The McKenzie River is a magical waterway, draining the western slope of much of the Central Oregon Cascades. The volcanic legacy of the area has also left its mark, with lava flows burying whole sections of the river causing the McKenzie to flow underground for miles, and damning up the valley, creating Clear Lake. The water of this amazing river can be an unreal blue in places, and the deep, green forest of old growth timber can help cool you on even the hottest day.
There are multiple different areas you can begin your hike from, with trailheads located at two different spots on Clear Lake, at Sahalie Falls, Koosah Falls, and at Carmen Reservoir. Probably the best place to begin you hike would be at Carmen Reservoir, being that it is located at the lowest elevation of the hike and receives much less traffic than the other trailheads. Unfortunately, this area is closed until at least through 2021, so I liked to pick the next best spot, Koosah Falls.
Right from the trailhead, you will find yourself at an overview of this dramatic falls. While only 64 feet high, the shear volume of water plunging over this drop makes Koosah Falls truly dramatic. Once you hit the trail and find the overlook, start heading downstream. There will be a couple other overlooks along the way, granting you different perspectives of the falls.
About a third of a mile from the trailhead, you will reach Carmen Reservoir. Water from the reservoir is piped beneath the ridge to the west and dumped into the Smith Reservoir, where it is again piped downstream to the Trail Bridge Reservoir for power generation. Carmen Reservoir also marks the lower end of the upper most section of the McKenzie River. The river enters a wide valley created by a lava flow just below the reservoir, and proceeds to dive underground through the porous rock. It doesn’t emerge again under it pops out at Blue Pool, nearly 4 miles downstream.
This section of trail will grant you some amazing views of both Koosah Falls and Sahalie Falls and you won’t have to fight with the crowds at the overlooks that are right off the highway. There are also some other, smaller falls and rapids between the two offering you more than enough to gawk at along the hike. You will see Koosah Falls quickly, only a quarter mile after joining the McKenzie River Trail, and 73 foot tall Sahalie Falls will come into view a half mile later. This section of trail contains the majority of the climbing along the hike, gaining 500 feet in about a mile. This is also a popular mountain bike trail, so keep your eyes peeled for bikers flying down the trail.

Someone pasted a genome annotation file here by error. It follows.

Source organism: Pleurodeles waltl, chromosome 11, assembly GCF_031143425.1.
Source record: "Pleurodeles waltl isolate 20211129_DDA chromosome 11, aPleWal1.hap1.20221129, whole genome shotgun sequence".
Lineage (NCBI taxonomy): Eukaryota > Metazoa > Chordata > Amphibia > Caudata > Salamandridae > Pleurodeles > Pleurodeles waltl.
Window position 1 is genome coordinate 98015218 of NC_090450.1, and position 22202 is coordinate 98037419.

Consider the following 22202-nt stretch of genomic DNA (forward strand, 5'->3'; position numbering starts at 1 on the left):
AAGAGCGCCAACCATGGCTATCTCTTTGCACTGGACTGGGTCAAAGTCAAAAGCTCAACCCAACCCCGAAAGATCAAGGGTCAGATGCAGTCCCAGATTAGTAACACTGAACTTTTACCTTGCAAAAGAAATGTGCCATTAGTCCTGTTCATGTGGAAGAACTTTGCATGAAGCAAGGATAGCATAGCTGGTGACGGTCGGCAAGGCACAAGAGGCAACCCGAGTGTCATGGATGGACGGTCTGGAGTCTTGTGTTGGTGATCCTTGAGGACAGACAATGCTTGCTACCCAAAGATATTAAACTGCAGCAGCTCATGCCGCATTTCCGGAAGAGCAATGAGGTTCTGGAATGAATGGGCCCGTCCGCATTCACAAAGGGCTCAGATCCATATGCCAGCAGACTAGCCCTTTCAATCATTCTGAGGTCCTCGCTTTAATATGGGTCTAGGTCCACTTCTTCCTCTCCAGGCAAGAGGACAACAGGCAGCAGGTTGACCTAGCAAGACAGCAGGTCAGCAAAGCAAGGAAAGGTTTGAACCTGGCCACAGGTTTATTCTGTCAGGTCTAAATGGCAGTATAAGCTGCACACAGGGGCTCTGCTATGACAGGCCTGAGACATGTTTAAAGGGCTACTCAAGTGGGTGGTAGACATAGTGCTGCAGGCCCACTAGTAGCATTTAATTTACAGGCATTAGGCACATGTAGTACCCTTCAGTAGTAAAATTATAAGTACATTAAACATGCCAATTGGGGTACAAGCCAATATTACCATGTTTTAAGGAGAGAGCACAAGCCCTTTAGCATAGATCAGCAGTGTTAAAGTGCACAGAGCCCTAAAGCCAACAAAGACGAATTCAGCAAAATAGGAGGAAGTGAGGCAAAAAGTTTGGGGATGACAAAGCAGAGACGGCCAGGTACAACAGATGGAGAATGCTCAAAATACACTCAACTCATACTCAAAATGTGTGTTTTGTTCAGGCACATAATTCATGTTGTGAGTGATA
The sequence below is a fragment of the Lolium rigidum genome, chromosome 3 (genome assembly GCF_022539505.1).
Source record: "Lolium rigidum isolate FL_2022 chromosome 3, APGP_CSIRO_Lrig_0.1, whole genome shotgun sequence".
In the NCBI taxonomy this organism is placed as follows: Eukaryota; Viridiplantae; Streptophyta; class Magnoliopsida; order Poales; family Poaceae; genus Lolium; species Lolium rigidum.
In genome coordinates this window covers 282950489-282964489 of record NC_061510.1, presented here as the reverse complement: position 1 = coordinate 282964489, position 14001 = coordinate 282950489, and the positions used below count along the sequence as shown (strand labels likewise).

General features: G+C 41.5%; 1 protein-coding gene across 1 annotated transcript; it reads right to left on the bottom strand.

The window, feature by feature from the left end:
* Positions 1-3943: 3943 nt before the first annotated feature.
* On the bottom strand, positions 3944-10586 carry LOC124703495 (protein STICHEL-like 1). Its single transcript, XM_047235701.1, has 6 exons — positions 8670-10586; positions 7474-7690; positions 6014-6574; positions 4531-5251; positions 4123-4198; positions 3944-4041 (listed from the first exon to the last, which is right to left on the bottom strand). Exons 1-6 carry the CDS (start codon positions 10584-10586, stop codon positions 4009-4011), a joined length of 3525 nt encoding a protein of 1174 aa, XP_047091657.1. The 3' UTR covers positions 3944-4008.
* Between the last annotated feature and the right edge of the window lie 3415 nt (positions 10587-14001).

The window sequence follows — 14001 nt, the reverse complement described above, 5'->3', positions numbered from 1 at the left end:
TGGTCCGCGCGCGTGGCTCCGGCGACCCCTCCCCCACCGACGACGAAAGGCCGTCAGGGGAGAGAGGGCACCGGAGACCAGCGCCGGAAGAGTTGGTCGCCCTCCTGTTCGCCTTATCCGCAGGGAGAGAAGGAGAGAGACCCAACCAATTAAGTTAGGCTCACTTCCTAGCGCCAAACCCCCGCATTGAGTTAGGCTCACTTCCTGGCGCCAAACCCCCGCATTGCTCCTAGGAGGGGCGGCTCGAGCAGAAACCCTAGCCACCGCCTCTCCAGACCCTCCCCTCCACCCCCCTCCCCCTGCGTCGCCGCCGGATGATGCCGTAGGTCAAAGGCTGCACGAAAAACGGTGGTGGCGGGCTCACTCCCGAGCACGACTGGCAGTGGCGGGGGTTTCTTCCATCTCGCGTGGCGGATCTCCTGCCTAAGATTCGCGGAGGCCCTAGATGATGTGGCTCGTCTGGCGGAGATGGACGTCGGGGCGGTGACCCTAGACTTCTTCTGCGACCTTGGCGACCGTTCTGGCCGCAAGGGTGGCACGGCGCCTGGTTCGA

After Sahalie Falls, continue up the river for another 0.4 miles until you cross a bridge back over the McKenzie. Take the trail to the left following the bridge and begin heading towards Clear Lake. You will reach the highway in less than a quarter mile. Cross it near the entrance to Cold Water Cove Campground and continue on the trail for about half a mile until you intersect the Clear Lake Trail.
Once at the Clear Lake Trail, head to the left and begin heading towards the resort. You will quickly cross a bridge back over the McKenzie River, right as is flows out of Clear Lake. This is the head of the mighty river, its birthplace. Kinda cool. So cross the bridge already and continue along the west shore of the lake. The views aren’t that great here as you are often a ways above the shoreline, but they will get better. Patience already.
Once you reach the resort, follow the roads past the lodge and cabins. You will see where the trail starts again, continuing along the western shore. The water of the lake begins to look more aqua here and is very pretty. There is also a small forest of trees just beneath the surface of the lake, preserved by the freezing cold water for the last 3,000 years. Unfortuatenly, you can’t see them unless you rent a boat and paddle out on the water. Just knowing they are there though is kind of cool.